We are here to encourage the development of gifted young singers and to stimulate the growth of New York City's invaluable chamber opera companies. But we will not neglect the Metropolitan Opera either. Get ready for bouquets and brickbats.

Thursday, May 2, 2013


The cast of Don Giovanni--New York Opera Exchange
In New York Opera Exchange's radical new production of Mozart's opera Don Giovanni, the eponymous "hero" is reimagined as a politician in l963.  His sense of entitlement is the same as it was centuries earlier and the media have not yet taken control of the daily dissemination of political scandals.  Men of power take what they want just because they can.

How successful is Director Jennifer Shorstein's concept?  Measured by the rapt attention of the audience, which comprised mainly 20-somethings, the production is a roaring success.  We did not observe the texting that takes place regularly at The Metropolitan Opera; cell phones were whipped out only during intermission.  We wondered whether it was the immediacy of the performance, the intimacy of the space or the youth of the artists.  Surely, few members of the audience had been born a half century ago and yet they seemed to relate.

Still, there are a few wrinkles that might bother a veteran opera goer who has seen Don G. more times than there are women he has seduced.  When a story is updated, there are generally conflicts between the libretto (Da Ponte's) and what happens onstage.  Supertitles (credited to Danielle Bendjy) dealt with the discrepancy by substituting the words that described what was happening onstage, i.e. "cavalieri" became "politician".  Audience members who understand Italian may be thrown off by this strategy but we doubt whether anyone cared.  People died, whether by sword or pistol.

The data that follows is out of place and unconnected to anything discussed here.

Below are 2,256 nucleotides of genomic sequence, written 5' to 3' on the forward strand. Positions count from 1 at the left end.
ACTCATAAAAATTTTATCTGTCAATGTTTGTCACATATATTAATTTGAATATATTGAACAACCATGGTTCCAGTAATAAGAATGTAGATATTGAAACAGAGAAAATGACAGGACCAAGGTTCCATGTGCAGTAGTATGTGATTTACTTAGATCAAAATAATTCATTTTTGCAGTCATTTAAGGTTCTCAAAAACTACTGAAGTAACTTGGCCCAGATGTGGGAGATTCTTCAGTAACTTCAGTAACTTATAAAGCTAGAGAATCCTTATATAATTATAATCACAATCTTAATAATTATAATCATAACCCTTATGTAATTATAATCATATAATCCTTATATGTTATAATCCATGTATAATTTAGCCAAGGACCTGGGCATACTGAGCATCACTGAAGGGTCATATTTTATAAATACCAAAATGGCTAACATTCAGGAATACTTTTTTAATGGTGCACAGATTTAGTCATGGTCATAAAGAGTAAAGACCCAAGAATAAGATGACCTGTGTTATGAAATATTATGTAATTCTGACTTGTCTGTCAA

We further doubt that anyone noticed a missing aria or the missing onstage ensemble in the ballroom scene.  Nor did anyone get the joke during the penultimate scene when Don G. is listening to arias from Nozze di Figaro.  None of this matters.  What counts is that young people were enjoying themselves and new opera lovers were being born.  We were overjoyed to see this.

Also adding to our pleasure is the knowledge that emerging artists are given an opportunity to add roles to their resumés as well as the opportunity to perform with full orchestra, just as Mozart wrote it, only with keyboards substituting for harpsichord continuo.  Maestro David Leibowitz conducted the New York Opera Exchange Orchestra, the only community orchestra focused solely on operatic repertoire.  We feel quite confident that as the relationship progresses, problems of balance between sections of the orchestra and between orchestra and singers will be on the upswing.

And what about those singers!  The three women had very different types of soprano voices, a real benefit in a vocal world where so many sound alike.  Kaley Lynn Söderquist was an excellent Donna Anna and was particularly lovely in "Non mi dir", with fine phrasing, evenness throughout her range and easily understood Italian.  Rebecca Shorstein has a darker soprano and threw herself into the role of the desperate Donna Elvira with gusto and a fine vibrato; we liked her "Mi tradì", although in Act I she was occasionally overwhelmed by the orchestra, as was Sydnee Waggoner as Zerlina, whose bright clear soprano sailed over the orchestra in the upper register but got lost in the middle register.

Nicholas A. Wiggins made an excellent Don G. both dramatically and vocally.  Likewise Andrew Hiers was a fine Leporello and Jacob S. Louchheim was an appealing Masetto.  Paul Khuri Yakub played the Commendatore with a sense of menace appropriate to a Mafia don (yes, that was in the synopsis) but was drowned out by the brass chorale in the final scene. Brian Michael Moore's sweet tenor was perfect for Don Ottavio and he gave a lovely rendering of "Il mio tesoro" such that we were sorry that "Dalla sua pace" had been cut.  Isn't it usually the other way round?

Sets were basic and costumes by Fabiana Pires Moore seemed appropriate to the early 60's.  Zerlina was payed as a "hippie chick" and looked perfect but Donna Elvira's costuming was unfortunate, especially when the libretto calls for her being described as noble and majestic.

There are several more performances until Sunday and you will surely have a good time if you go.  And just wait until you see what is in store for next season.  GO, NYOE!

© meche kroop

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